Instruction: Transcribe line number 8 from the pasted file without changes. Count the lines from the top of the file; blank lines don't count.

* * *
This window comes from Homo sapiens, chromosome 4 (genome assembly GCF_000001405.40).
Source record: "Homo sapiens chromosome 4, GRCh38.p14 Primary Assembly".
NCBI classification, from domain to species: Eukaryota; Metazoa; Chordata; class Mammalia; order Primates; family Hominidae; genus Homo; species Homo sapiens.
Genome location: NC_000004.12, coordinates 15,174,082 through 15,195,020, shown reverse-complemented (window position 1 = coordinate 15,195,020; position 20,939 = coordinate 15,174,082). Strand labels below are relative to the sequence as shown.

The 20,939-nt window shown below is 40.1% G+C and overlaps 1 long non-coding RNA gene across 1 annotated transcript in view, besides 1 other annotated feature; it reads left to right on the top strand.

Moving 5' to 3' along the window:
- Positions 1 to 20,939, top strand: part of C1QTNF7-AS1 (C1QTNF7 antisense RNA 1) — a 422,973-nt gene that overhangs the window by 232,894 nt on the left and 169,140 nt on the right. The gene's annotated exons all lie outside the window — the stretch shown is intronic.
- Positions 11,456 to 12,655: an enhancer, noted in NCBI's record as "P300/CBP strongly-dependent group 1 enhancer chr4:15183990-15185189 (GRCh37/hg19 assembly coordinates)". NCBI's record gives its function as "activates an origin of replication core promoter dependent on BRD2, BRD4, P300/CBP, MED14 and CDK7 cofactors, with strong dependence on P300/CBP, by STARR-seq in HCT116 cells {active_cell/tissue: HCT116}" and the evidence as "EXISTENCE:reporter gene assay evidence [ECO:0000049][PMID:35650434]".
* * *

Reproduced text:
- Positions 11,456 to 12,655: an enhancer, noted in NCBI's record as "P300/CBP strongly-dependent group 1 enhancer chr4:15183990-15185189 (GRCh37/hg19 assembly coordinates)". NCBI's record gives its function as "activates an origin of replication core promoter dependent on BRD2, BRD4, P300/CBP, MED14 and CDK7 cofactors, with strong dependence on P300/CBP, by STARR-seq in HCT116 cells {active_cell/tissue: HCT116}" and the evidence as "EXISTENCE:reporter gene assay evidence [ECO:0000049][PMID:35650434]".